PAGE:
By David Runk
The Associated Press
DETROIT - Two former Kmart Corp. vice presidents were indicted Wednesday on federal charges that said their actions inflated the company's earnings for part of the year before the retailer filed for bankruptcy.
Enio A. "Tony" Montini Jr., 51, and Joseph Hofmeister, 52, were charged with securities fraud, making false statements to the U.S. Securities and Exchange Commission and conspiracy to commit those offenses.
Separately, the SEC accused Montini and Hofmeister in federal court of accounting fraud. The SEC is seeking the return of financial gains related to their alleged actions, including a $750,000 retention loan that Montini received from Kmart.
The SEC also seeks civil penalties and asks to bar them from serving as officers or directors for publicly traded companies.
Montini, of Rochester Hills, is a former senior vice president and general merchandise manager, and Hofmeister, of Lake Orion, is a former divisional vice president of merchandising.
The indictment alleges that from November 2000 to about Jan. 21, 2002, Montini and Hofmeister conspired to have the company improperly include a $42.3 million payment from American Greetings in its financial report for the second quarter of 2001.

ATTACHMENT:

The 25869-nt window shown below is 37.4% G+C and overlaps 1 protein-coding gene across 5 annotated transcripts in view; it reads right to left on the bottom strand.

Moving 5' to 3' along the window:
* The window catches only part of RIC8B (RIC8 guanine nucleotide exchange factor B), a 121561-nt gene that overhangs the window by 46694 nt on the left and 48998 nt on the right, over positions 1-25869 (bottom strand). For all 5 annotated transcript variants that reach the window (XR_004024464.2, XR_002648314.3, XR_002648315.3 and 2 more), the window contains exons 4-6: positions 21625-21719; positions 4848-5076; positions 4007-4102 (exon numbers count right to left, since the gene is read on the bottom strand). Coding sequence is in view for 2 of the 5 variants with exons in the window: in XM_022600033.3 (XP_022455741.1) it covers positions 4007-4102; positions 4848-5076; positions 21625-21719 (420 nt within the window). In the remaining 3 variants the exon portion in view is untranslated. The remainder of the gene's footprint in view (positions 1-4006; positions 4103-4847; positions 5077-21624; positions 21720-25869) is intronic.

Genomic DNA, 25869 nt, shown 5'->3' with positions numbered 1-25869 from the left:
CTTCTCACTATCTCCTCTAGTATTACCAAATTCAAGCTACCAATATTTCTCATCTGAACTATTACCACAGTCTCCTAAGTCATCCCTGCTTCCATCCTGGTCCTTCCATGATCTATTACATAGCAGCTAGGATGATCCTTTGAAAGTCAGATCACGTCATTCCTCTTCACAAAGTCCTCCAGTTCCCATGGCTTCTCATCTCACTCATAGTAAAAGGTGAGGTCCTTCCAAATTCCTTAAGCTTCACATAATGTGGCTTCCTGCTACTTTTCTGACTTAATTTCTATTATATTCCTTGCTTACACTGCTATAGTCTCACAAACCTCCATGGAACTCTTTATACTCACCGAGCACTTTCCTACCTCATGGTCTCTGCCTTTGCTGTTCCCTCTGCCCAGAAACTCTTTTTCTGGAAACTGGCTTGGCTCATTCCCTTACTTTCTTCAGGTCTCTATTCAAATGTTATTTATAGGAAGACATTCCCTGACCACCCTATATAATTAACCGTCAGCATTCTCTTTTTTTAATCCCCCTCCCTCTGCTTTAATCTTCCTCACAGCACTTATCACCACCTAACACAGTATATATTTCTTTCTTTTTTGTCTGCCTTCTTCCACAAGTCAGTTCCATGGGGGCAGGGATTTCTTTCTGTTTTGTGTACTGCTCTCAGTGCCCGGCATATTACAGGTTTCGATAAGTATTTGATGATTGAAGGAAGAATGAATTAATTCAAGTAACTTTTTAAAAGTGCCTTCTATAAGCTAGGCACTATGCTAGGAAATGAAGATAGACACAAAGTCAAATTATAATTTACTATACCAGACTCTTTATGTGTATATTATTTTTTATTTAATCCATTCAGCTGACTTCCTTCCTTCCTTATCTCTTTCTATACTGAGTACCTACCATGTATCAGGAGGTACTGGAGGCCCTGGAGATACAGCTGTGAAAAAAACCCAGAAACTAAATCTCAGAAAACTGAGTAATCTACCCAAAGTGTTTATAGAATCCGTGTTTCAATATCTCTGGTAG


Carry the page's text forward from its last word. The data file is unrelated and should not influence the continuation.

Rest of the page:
The money was subject to repayment under certain circumstances and therefore should not have been fully booked by Kmart in that quarter, the indictment said.
According to the indictment, the defendants' false statements to Kmart's accounting and auditing divisions resulted in Kmart's filing with the SEC a quarterly report that overstated Kmart's operating results by $42.3 million for the period and helped Kmart meet Wall Street's earnings expectations for the period.
Attorney Mark A. Srere denied that the pair engaged in fraud. He said no investors were harmed by Kmart's decision to record the payment and said it had nothing to do with Kmart declaring bankruptcy.
If convicted, Montini and Hofmeister each face a maximum sentence of 10 years in prison and a $1 million fine on the securities fraud charge, and five years in prison and a $250,000 fine for the conspiracy and false statements charges.
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